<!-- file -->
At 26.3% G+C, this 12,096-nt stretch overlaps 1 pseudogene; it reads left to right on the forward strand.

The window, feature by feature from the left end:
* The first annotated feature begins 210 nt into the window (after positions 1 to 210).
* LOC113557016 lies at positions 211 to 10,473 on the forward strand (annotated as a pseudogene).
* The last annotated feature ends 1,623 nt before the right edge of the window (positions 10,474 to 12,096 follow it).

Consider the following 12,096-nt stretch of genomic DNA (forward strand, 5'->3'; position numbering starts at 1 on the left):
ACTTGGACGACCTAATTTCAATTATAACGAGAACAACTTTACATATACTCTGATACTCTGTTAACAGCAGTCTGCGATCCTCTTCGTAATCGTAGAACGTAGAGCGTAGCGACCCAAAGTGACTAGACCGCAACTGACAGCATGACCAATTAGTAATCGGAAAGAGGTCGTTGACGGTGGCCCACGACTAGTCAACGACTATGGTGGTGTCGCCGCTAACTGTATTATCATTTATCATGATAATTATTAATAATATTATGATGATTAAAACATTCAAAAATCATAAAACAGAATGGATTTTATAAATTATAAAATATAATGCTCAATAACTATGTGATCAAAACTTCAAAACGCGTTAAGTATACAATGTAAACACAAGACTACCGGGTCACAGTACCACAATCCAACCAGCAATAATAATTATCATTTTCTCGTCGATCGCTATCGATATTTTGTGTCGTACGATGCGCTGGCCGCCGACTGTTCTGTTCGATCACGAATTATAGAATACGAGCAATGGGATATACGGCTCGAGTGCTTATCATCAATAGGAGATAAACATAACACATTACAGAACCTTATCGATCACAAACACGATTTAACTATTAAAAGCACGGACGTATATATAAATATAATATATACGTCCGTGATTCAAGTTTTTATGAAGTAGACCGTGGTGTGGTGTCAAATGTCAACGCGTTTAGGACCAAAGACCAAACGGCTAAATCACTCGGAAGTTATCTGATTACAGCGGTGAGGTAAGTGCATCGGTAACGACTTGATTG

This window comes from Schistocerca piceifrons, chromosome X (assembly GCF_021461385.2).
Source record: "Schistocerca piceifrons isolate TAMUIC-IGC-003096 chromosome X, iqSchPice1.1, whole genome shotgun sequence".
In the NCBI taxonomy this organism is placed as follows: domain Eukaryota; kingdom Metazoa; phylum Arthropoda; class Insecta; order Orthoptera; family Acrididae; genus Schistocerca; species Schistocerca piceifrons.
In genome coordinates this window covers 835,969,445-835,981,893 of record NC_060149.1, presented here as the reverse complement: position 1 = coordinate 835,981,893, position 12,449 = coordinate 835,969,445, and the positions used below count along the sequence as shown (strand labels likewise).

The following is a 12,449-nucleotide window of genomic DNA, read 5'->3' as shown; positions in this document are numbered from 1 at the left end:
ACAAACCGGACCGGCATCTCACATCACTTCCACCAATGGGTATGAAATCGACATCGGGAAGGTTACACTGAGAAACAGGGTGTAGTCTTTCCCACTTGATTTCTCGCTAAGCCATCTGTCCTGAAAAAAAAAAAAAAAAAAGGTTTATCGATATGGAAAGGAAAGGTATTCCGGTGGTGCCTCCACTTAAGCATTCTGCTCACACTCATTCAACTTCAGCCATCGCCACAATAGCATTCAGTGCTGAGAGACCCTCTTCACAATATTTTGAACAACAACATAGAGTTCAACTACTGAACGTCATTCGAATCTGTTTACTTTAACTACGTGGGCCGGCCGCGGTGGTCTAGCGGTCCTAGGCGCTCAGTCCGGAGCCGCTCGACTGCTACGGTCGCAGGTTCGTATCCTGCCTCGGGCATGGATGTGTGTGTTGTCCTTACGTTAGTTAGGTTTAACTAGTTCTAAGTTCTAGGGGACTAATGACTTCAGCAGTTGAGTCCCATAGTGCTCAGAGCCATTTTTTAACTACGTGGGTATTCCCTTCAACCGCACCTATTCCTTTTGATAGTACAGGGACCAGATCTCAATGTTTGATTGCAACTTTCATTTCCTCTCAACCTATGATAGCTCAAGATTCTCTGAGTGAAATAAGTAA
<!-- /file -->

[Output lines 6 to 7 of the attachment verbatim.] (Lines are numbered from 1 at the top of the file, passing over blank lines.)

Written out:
Consider the following 12,096-nt stretch of genomic DNA (forward strand, 5'->3'; position numbering starts at 1 on the left):
ACTTGGACGACCTAATTTCAATTATAACGAGAACAACTTTACATATACTCTGATACTCTGTTAACAGCAGTCTGCGATCCTCTTCGTAATCGTAGAACGTAGAGCGTAGCGACCCAAAGTGACTAGACCGCAACTGACAGCATGACCAATTAGTAATCGGAAAGAGGTCGTTGACGGTGGCCCACGACTAGTCAACGACTATGGTGGTGTCGCCGCTAACTGTATTATCATTTATCATGATAATTATTAATAATATTATGATGATTAAAACATTCAAAAATCATAAAACAGAATGGATTTTATAAATTATAAAATATAATGCTCAATAACTATGTGATCAAAACTTCAAAACGCGTTAAGTATACAATGTAAACACAAGACTACCGGGTCACAGTACCACAATCCAACCAGCAATAATAATTATCATTTTCTCGTCGATCGCTATCGATATTTTGTGTCGTACGATGCGCTGGCCGCCGACTGTTCTGTTCGATCACGAATTATAGAATACGAGCAATGGGATATACGGCTCGAGTGCTTATCATCAATAGGAGATAAACATAACACATTACAGAACCTTATCGATCACAAACACGATTTAACTATTAAAAGCACGGACGTATATATAAATATAATATATACGTCCGTGATTCAAGTTTTTATGAAGTAGACCGTGGTGTGGTGTCAAATGTCAACGCGTTTAGGACCAAAGACCAAACGGCTAAATCACTCGGAAGTTATCTGATTACAGCGGTGAGGTAAGTGCATCGGTAACGACTTGATTG